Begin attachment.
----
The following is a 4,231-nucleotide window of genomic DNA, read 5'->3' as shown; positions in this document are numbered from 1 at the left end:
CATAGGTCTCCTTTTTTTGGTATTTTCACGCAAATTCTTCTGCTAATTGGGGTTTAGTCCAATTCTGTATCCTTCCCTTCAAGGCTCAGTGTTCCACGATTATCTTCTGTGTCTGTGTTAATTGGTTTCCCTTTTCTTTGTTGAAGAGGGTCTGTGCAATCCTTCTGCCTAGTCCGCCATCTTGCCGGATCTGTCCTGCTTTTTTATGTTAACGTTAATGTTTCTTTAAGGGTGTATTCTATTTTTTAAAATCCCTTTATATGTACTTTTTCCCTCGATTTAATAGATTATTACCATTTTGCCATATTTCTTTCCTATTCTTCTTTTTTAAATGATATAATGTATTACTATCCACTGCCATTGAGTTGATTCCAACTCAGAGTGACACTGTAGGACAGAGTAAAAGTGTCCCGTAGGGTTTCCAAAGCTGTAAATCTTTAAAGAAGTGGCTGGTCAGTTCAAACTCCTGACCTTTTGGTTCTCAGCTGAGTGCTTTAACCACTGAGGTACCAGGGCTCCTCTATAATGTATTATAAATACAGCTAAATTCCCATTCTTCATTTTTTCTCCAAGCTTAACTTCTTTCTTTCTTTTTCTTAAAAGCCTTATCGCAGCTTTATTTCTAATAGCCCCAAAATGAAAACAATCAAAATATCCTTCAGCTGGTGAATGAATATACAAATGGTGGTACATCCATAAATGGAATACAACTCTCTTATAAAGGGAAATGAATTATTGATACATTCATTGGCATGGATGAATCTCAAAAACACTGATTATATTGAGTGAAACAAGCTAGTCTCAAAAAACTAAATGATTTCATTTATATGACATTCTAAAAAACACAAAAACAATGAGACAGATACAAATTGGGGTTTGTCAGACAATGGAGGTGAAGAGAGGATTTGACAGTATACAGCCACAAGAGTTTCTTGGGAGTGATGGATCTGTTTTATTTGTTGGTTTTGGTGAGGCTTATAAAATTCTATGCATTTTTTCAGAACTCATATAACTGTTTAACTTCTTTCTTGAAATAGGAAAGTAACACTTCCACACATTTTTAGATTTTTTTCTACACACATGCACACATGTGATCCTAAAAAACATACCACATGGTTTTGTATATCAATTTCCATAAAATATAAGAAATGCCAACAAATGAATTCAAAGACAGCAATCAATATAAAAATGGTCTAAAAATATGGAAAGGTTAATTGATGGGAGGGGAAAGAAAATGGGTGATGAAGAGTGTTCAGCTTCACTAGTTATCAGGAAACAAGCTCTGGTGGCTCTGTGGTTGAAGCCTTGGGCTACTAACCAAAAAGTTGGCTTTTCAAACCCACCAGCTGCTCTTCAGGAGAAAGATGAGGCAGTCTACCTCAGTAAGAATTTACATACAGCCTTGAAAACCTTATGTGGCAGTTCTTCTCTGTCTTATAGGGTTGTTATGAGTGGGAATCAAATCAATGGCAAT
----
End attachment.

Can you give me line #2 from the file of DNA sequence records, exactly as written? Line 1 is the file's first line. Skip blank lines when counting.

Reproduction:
CATAGGTCTCCTTTTTTTGGTATTTTCACGCAAATTCTTCTGCTAATTGGGGTTTAGTCCAATTCTGTATCCTTCCCTTCAAGGCTCAGTGTTCCACGATTATCTTCTGTGTCTGTGTTAATTGGTTTCCCTTTTCTTTGTTGAAGAGGGTCTGTGCAATCCTTCTGCCTAGTCCGCCATCTTGCCGGATCTGTCCTGCTTTTTTATGTTAACGTTAATGTTTCTTTAAGGGTGTATTCTATTTTTTAAAATCCCTTTATATGTACTTTTTCCCTCGATTTAATAGATTATTACCATTTTGCCATATTTCTTTCCTATTCTTCTTTTTTAAATGATATAATGTATTACTATCCACTGCCATTGAGTTGATTCCAACTCAGAGTGACACTGTAGGACAGAGTAAAAGTGTCCCGTAGGGTTTCCAAAGCTGTAAATCTTTAAAGAAGTGGCTGGTCAGTTCAAACTCCTGACCTTTTGGTTCTCAGCTGAGTGCTTTAACCACTGAGGTACCAGGGCTCCTCTATAATGTATTATAAATACAGCTAAATTCCCATTCTTCATTTTTTCTCCAAGCTTAACTTCTTTCTTTCTTTTTCTTAAAAGCCTTATCGCAGCTTTATTTCTAATAGCCCCAAAATGAAAACAATCAAAATATCCTTCAGCTGGTGAATGAATATACAAATGGTGGTACATCCATAAATGGAATACAACTCTCTTATAAAGGGAAATGAATTATTGATACATTCATTGGCATGGATGAATCTCAAAAACACTGATTATATTGAGTGAAACAAGCTAGTCTCAAAAAACTAAATGATTTCATTTATATGACATTCTAAAAAACACAAAAACAATGAGACAGATACAAATTGGGGTTTGTCAGACAATGGAGGTGAAGAGAGGATTTGACAGTATACAGCCACAAGAGTTTCTTGGGAGTGATGGATCTGTTTTATTTGTTGGTTTTGGTGAGGCTTATAAAATTCTATGCATTTTTTCAGAACTCATATAACTGTTTAACTTCTTTCTTGAAATAGGAAAGTAACACTTCCACACATTTTTAGATTTTTTTCTACACACATGCACACATGTGATCCTAAAAAACATACCACATGGTTTTGTATATCAATTTCCATAAAATATAAGAAATGCCAACAAATGAATTCAAAGACAGCAATCAATATAAAAATGGTCTAAAAATATGGAAAGGTTAATTGATGGGAGGGGAAAGAAAATGGGTGATGAAGAGTGTTCAGCTTCACTAGTTATCAGGAAACAAGCTCTGGTGGCTCTGTGGTTGAAGCCTTGGGCTACTAACCAAAAAGTTGGCTTTTCAAACCCACCAGCTGCTCTTCAGGAGAAAGATGAGGCAGTCTACCTCAGTAAGAATTTACATACAGCCTTGAAAACCTTATGTGGCAGTTCTTCTCTGTCTTATAGGGTTGTTATGAGTGGGAATCAAATCAATGGCAAT